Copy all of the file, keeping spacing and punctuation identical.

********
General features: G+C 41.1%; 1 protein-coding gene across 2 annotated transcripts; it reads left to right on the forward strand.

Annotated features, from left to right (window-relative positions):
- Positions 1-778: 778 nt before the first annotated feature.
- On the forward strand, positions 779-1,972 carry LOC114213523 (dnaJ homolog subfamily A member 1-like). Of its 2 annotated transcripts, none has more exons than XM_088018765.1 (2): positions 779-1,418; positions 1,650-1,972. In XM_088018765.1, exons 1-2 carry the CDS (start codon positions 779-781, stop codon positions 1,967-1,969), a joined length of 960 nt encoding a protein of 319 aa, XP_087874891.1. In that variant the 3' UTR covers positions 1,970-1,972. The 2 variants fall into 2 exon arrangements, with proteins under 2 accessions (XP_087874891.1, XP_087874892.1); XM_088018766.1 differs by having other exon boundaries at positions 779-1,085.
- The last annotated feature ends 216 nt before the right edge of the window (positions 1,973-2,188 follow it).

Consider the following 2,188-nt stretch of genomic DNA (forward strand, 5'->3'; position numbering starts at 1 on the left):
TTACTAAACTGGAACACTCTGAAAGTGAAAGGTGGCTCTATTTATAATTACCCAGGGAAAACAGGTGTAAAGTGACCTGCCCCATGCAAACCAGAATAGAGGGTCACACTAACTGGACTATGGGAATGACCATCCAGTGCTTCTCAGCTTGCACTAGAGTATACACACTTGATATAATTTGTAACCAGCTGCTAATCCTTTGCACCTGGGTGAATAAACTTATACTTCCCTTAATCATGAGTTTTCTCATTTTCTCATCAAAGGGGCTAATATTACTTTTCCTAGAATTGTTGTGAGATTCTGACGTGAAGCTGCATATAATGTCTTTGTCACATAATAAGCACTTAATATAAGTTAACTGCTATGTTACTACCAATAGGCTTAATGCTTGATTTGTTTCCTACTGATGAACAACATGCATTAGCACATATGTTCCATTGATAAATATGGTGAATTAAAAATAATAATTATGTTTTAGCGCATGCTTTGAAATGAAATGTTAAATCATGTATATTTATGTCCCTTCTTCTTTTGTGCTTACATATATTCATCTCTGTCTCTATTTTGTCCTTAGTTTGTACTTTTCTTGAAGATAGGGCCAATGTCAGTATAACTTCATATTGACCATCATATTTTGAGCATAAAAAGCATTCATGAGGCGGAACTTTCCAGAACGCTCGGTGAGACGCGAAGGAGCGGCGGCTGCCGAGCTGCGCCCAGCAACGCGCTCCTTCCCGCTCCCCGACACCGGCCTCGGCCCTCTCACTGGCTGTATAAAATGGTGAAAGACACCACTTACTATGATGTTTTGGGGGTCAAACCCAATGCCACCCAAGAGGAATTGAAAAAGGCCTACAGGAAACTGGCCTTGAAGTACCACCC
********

General features: G+C 41.1%; 1 protein-coding gene across 2 annotated transcripts; it reads left to right on the forward strand.

Annotated features, from left to right (window-relative positions):
- Positions 1-778: 778 nt before the first annotated feature.
- On the forward strand, positions 779-1,972 carry LOC114213523 (dnaJ homolog subfamily A member 1-like). Of its 2 annotated transcripts, none has more exons than XM_088018765.1 (2): positions 779-1,418; positions 1,650-1,972. In XM_088018765.1, exons 1-2 carry the CDS (start codon positions 779-781, stop codon positions 1,967-1,969), a joined length of 960 nt encoding a protein of 319 aa, XP_087874891.1. In that variant the 3' UTR covers positions 1,970-1,972. The 2 variants fall into 2 exon arrangements, with proteins under 2 accessions (XP_087874891.1, XP_087874892.1); XM_088018766.1 differs by having other exon boundaries at positions 779-1,085.
- The last annotated feature ends 216 nt before the right edge of the window (positions 1,973-2,188 follow it).

Consider the following 2,188-nt stretch of genomic DNA (forward strand, 5'->3'; position numbering starts at 1 on the left):
TTACTAAACTGGAACACTCTGAAAGTGAAAGGTGGCTCTATTTATAATTACCCAGGGAAAACAGGTGTAAAGTGACCTGCCCCATGCAAACCAGAATAGAGGGTCACACTAACTGGACTATGGGAATGACCATCCAGTGCTTCTCAGCTTGCACTAGAGTATACACACTTGATATAATTTGTAACCAGCTGCTAATCCTTTGCACCTGGGTGAATAAACTTATACTTCCCTTAATCATGAGTTTTCTCATTTTCTCATCAAAGGGGCTAATATTACTTTTCCTAGAATTGTTGTGAGATTCTGACGTGAAGCTGCATATAATGTCTTTGTCACATAATAAGCACTTAATATAAGTTAACTGCTATGTTACTACCAATAGGCTTAATGCTTGATTTGTTTCCTACTGATGAACAACATGCATTAGCACATATGTTCCATTGATAAATATGGTGAATTAAAAATAATAATTATGTTTTAGCGCATGCTTTGAAATGAAATGTTAAATCATGTATATTTATGTCCCTTCTTCTTTTGTGCTTACATATATTCATCTCTGTCTCTATTTTGTCCTTAGTTTGTACTTTTCTTGAAGATAGGGCCAATGTCAGTATAACTTCATATTGACCATCATATTTTGAGCATAAAAAGCATTCATGAGGCGGAACTTTCCAGAACGCTCGGTGAGACGCGAAGGAGCGGCGGCTGCCGAGCTGCGCCCAGCAACGCGCTCCTTCCCGCTCCCCGACACCGGCCTCGGCCCTCTCACTGGCTGTATAAAATGGTGAAAGACACCACTTACTATGATGTTTTGGGGGTCAAACCCAATGCCACCCAAGAGGAATTGAAAAAGGCCTACAGGAAACTGGCCTTGAAGTACCACCC